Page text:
Craig D. Jerald
The Center for Public Education
July 2009 


Hoping to calmly and critically evaluate the grandiose promises of the 21st century skills movement, this paper systematically looks at three things: how changing world conditions have impacted skills requirements; which kinds of skills, based on this new world order, will be most important going forward; and what districts and schools should do about it. The world has become more automated and globalized, meaning jobs formerly done by humans in a specific location can now be admirably completed by computers half-way around the world. Further, argues Jerald, workplace success in the 21st Century relies on the layered interdependency of “foundational knowledge” (core academic content), “literacies” (ability to apply content), and “competencies” (ability to call on literacies), not on a simplistic skill set learned in the abstract.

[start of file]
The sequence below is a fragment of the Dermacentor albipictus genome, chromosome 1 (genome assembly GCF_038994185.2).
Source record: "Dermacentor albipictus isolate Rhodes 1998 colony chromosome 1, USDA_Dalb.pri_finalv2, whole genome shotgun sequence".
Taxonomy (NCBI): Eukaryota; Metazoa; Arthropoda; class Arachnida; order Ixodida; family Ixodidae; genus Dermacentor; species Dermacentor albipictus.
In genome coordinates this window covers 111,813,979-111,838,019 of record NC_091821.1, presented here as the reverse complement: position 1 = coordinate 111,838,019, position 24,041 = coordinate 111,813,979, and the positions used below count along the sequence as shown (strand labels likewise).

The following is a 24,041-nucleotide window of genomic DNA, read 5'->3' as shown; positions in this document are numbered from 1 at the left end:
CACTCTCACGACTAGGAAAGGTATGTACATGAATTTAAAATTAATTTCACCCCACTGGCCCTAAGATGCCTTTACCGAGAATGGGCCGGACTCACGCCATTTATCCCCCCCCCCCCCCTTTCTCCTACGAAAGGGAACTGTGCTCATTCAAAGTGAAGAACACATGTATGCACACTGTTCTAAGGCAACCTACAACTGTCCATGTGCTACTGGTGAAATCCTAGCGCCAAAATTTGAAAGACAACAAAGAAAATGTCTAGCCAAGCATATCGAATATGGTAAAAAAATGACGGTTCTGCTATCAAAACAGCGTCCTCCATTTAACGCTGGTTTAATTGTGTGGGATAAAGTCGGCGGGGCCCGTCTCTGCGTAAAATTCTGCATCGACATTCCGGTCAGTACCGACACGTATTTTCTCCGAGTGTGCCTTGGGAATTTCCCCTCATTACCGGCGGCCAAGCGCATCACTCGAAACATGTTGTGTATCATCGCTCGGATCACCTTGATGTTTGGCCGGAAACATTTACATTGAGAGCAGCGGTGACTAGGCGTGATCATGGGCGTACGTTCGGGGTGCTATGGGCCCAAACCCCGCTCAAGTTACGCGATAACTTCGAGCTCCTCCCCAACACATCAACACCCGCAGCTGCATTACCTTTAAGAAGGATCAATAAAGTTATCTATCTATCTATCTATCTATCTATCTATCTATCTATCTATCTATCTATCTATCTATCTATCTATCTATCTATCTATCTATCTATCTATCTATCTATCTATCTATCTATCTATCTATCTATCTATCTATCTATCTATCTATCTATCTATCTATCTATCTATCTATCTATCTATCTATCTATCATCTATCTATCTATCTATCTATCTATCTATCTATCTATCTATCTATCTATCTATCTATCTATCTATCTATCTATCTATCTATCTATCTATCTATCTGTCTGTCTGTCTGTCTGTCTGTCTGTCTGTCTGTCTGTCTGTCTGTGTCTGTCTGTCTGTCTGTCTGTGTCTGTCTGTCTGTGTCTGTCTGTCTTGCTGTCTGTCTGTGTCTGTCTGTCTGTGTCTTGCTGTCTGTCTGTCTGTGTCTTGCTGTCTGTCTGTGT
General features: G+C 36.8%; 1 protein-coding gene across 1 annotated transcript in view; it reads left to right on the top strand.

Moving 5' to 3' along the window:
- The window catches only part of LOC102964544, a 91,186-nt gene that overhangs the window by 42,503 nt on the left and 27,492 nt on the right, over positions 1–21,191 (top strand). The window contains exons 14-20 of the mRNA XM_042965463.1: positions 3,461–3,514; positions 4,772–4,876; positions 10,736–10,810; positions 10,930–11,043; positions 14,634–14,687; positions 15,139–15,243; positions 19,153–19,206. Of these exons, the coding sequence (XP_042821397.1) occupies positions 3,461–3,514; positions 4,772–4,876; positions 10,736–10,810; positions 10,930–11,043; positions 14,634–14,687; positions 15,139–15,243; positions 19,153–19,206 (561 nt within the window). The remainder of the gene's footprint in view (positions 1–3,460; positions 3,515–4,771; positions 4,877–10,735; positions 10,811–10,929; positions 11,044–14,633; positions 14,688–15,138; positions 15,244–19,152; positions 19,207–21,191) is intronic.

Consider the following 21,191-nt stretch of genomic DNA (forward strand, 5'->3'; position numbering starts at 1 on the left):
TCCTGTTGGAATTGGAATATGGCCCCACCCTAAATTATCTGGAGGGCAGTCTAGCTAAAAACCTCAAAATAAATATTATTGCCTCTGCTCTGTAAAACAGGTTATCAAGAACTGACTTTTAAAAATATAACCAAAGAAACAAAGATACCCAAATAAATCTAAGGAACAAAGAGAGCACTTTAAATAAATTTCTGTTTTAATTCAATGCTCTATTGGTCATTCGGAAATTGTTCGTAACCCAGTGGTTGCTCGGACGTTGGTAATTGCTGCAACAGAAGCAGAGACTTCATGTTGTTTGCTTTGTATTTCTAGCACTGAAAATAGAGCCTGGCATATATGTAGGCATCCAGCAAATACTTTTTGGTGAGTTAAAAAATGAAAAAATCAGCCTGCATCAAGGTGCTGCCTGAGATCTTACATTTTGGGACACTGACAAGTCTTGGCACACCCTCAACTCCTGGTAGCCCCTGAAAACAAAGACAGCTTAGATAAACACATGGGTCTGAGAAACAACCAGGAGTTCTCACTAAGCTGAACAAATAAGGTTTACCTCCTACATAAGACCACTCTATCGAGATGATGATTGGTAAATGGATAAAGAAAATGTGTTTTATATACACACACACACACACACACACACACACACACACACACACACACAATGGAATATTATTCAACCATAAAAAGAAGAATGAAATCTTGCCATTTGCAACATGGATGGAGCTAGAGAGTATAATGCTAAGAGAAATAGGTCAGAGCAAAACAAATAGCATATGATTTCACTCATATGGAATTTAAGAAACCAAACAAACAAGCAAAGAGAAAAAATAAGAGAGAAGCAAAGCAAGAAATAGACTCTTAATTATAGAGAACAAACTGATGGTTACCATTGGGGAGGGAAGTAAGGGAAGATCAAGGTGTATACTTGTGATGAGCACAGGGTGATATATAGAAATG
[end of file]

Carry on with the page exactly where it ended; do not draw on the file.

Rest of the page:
Finally, what are the implications of these findings for school districts and schools? Though he spends a mere two pages on this important question, Jerald does hit some key points. There can be no "either or" thinking about the relationship between skills and content knowledge; 21st century skills (or applied literacies and broad competencies, as Jerald calls them) are best taught within traditional disciplines and there is good reason to be skeptical of stand-alone lessons related to these skills; America's expansive curriculum needs to be focused on fewer, deeper concepts; and athletics and extracurricular activities play an important role in developing many of these skills, thus classroom teachers shouldn't be expected to bear responsibility for imparting these all on their own. Longtime skeptics will be heartened and fueled by this refreshing and thoughtful analysis. Read it here.

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